When ammonium sulfate fractionation was combined with other methodologies, i.e. aqueous two-phase extraction, tangential flow filtration and/or anion exchange chromatography, G. sulphuraria C-PC could be recovered with purity numbers of 3.5–4.5 and recoveries of up to 40% of the amount of C-PC originally present in the crude extracts (Table 1). Ammonium sulfate fractionation combined with anion exchange chromatography, either as initial or final procedure, increased purity numbers to 3.5 (the seemingly low yields in experiments involving anion exchange chromatography performed in microcolumns are predominantly the result of the loading procedure, where C-PC was loaded onto the column until a visible amount of C-PC had bled through the column). When ammonium sulfate fractionation was combined with two additional methodologies, C-CP from G. sulphuraria could be purified to analytical grade with purity numbers above 4.0.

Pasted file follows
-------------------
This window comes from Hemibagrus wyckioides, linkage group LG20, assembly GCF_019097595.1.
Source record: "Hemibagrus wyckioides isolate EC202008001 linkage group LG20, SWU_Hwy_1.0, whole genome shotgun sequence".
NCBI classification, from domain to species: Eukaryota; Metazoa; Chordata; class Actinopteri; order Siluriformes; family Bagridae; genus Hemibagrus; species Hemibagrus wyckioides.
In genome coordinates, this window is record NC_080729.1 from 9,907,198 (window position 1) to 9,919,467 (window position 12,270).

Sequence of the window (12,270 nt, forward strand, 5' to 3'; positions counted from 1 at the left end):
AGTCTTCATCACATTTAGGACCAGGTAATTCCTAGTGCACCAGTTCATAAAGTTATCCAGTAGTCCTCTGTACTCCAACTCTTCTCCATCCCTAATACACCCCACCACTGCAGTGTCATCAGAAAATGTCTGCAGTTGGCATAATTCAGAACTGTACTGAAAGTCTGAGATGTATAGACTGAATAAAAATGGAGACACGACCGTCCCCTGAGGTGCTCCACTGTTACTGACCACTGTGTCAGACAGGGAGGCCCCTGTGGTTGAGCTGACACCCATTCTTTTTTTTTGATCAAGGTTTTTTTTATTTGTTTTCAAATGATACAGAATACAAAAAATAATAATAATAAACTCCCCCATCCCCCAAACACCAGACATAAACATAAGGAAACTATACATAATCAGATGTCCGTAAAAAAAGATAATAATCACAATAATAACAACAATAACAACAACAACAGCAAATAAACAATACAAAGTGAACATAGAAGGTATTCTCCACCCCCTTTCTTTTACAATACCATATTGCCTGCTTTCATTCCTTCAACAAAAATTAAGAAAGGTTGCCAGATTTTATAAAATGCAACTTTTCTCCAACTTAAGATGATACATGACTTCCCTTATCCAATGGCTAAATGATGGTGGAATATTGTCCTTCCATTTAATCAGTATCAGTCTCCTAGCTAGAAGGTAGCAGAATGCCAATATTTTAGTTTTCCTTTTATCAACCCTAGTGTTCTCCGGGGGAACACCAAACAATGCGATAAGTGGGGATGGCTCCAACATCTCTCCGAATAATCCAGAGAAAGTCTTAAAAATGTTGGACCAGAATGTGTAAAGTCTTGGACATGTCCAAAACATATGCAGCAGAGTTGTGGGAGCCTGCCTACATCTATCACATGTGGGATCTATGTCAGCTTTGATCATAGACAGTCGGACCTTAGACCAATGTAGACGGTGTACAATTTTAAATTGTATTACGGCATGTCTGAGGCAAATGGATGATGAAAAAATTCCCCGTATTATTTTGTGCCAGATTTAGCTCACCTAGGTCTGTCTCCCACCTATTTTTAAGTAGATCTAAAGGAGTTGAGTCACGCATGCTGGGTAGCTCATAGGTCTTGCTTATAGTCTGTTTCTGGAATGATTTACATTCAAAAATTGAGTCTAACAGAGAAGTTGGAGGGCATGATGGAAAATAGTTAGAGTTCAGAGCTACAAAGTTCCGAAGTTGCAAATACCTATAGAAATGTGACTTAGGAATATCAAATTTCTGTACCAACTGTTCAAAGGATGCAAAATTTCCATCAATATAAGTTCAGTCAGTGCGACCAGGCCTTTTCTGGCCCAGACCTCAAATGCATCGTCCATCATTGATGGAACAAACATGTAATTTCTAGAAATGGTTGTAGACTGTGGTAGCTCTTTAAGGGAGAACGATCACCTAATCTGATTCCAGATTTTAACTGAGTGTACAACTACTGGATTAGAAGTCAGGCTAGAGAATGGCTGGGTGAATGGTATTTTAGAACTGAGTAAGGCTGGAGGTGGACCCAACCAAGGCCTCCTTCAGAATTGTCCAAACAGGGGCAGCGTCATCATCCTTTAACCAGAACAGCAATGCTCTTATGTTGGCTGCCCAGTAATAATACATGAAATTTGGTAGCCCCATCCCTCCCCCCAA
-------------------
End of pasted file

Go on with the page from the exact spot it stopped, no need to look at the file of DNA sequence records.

Galdieria sulphuraria offers by far the most productive cultures with regard to the production of C-PC and also the best options for employing high hygienic standards during cultivation.2,24 In this paper we show that the methodologies used for purification of cyanobacterial C-PC work equally efficiently on C-PC from G. sulphuraria and that G. sulphuraria C-PC can reach purities comparable to those obtained for cyanobacterial C-PC. This is a fundamental prerequisite for future development of large-scale production of this valuable pigment under heterotrophic conditions for use as a food ingredient, dietary supplement, nutraceutical or biopharmaceutical.